What Your Tongue Could Tell You About Your Heart Health
New research shows that the bacteria on your tongue could help diagnose heart failure.
You probably already know all the ways to keep your heart healthy as you age, from eating right to exercising to getting enough sleep. But you might not know that a surprising part of your body has a newly discovered link to your heart. According to recent research, the tongues of people with heart failure look distinctly different from the tongues of people whose hearts are in working order. "Normal tongues are pale red with a pale white coating," study author Tianhui Yuan, MD, of the No. 1 Hospital of Guangzhou University of Chinese Medicine, said in a statement. "Heart failure patients have a redder tongue with a yellow coating and the appearance changes as the disease becomes more advanced."
That's because of the bacteria we all have on our tongues. It turns out, tongue microbes could actually be used to diagnose heart failure, according to Yuan's research presented in June on HFA Discoveries, a scientific platform of the European Society of Cardiology. Yuan and his team determined that the tongues of patients with and without heart failure not only looked different, but also had completely different microbiology—findings that could give doctors an important diagnostic tool to work with.
The researchers took samplings of study subjects' tongue coatings to identify bacteria. They found that all the tongues of patients with heart failure shared microorganisms, as did the tongues of patients with healthy hearts, but there was no overlap of bacteria between the two groups.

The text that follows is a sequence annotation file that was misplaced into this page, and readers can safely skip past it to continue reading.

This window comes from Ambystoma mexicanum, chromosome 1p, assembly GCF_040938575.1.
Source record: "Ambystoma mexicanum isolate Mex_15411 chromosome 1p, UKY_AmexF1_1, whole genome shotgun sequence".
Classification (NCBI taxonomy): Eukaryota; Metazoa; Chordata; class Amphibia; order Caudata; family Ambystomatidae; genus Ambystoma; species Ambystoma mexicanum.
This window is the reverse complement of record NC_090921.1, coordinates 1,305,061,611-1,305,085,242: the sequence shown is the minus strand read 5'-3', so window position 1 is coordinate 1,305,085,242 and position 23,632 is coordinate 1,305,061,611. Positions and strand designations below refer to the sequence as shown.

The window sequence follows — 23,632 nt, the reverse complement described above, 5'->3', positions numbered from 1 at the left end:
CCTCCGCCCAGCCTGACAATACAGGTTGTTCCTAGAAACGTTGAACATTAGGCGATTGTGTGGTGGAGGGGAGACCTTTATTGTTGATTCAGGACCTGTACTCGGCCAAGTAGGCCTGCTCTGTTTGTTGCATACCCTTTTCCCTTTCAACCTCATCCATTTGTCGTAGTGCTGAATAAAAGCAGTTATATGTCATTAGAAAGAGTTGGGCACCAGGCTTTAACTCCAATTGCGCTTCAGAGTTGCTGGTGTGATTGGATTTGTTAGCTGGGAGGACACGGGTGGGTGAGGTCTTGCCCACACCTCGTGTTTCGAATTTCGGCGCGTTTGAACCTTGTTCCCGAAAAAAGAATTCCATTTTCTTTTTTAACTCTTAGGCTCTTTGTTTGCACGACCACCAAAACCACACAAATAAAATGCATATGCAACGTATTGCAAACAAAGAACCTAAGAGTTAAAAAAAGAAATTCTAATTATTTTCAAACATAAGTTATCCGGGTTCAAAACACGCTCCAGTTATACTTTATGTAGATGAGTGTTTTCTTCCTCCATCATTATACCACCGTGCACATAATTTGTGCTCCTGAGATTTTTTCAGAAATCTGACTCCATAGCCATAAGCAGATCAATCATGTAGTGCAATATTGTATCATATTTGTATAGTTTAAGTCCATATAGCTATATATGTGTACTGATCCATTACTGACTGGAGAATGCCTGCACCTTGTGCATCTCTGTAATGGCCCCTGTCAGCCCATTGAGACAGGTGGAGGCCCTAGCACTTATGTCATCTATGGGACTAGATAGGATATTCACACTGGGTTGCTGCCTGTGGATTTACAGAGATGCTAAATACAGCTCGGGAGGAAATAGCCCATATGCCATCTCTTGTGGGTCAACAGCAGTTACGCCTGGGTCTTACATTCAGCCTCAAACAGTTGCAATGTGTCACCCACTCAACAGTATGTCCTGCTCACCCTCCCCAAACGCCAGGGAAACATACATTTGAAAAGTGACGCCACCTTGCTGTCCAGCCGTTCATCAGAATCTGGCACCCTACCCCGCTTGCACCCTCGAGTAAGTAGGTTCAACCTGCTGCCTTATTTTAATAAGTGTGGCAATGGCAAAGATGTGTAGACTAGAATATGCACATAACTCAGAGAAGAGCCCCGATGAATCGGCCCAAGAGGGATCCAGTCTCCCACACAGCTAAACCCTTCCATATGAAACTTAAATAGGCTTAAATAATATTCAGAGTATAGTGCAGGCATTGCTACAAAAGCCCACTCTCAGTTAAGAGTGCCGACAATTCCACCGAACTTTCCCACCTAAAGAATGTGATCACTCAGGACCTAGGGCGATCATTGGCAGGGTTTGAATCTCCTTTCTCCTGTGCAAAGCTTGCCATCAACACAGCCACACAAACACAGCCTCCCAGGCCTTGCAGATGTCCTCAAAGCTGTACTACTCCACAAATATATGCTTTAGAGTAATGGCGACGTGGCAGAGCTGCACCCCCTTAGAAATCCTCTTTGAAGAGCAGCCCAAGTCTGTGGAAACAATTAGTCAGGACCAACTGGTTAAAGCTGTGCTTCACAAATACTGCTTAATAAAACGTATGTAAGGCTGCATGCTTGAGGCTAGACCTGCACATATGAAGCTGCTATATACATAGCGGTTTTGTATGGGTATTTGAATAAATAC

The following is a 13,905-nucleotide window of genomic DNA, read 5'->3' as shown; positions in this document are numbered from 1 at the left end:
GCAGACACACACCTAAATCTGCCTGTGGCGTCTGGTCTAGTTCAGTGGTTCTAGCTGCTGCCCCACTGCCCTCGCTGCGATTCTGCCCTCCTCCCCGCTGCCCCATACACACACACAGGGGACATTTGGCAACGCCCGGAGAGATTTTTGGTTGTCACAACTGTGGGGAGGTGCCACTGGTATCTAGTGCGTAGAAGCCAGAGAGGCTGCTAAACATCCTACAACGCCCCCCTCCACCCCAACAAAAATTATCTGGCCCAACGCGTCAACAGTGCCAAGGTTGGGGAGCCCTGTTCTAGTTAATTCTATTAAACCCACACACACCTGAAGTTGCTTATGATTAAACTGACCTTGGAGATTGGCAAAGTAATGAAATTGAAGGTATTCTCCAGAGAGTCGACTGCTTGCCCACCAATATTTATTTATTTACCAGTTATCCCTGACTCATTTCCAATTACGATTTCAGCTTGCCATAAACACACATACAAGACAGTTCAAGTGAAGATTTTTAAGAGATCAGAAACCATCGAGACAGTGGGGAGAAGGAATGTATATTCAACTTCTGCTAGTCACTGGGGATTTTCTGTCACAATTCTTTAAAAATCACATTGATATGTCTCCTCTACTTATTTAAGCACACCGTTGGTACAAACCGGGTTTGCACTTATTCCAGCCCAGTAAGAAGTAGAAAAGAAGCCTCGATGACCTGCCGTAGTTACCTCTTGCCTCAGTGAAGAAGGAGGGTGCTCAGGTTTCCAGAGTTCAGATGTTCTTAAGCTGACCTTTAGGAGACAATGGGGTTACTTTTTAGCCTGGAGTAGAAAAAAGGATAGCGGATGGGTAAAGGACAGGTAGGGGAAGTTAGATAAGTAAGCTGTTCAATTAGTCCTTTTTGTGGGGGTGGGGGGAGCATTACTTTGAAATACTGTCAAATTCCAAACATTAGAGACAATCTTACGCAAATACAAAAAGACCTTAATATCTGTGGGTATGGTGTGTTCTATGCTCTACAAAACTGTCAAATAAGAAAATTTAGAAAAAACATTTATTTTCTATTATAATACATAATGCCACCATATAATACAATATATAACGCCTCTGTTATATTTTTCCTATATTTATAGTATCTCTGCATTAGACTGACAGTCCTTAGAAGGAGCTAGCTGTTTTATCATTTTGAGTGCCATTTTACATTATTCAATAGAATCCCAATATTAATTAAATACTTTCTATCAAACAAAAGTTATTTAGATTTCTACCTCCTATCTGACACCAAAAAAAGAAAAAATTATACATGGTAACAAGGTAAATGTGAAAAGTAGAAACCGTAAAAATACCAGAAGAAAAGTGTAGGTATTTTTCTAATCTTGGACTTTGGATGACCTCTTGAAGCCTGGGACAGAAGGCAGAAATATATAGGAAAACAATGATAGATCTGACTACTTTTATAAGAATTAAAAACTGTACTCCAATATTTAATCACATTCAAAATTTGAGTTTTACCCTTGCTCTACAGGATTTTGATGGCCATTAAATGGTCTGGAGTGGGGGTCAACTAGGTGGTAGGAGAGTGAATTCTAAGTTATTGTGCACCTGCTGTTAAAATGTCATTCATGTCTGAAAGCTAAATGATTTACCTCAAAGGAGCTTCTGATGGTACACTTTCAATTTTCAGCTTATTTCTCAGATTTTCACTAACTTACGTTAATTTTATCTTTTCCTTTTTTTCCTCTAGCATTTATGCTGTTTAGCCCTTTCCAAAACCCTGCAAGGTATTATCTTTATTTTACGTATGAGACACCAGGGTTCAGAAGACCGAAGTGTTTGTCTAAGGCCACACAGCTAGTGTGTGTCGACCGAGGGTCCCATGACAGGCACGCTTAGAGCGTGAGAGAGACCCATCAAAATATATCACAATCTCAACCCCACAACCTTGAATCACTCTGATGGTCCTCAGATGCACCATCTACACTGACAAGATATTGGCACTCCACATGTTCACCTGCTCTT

While you probably won't be able to stick out your tongue in the mirror and assess your own heart health, the results of this research could have a profound impact for medical professionals. In the future, your doctor might take a sampling of your tongue coating to determine if the bacteria present is associated with a healthy heart, or if your heart is in trouble.
"Our study found that the composition, quantity and dominant bacteria of the tongue coating differ between heart failure patients and healthy people," Yuan said. "More research is needed, but our results suggest that tongue microbes, which are easy to obtain, could assist with wide-scale screening, diagnosis, and long-term monitoring of heart failure." And for more on heart health, learn these 30 Warning Signs Your Heart Is Trying to Send You.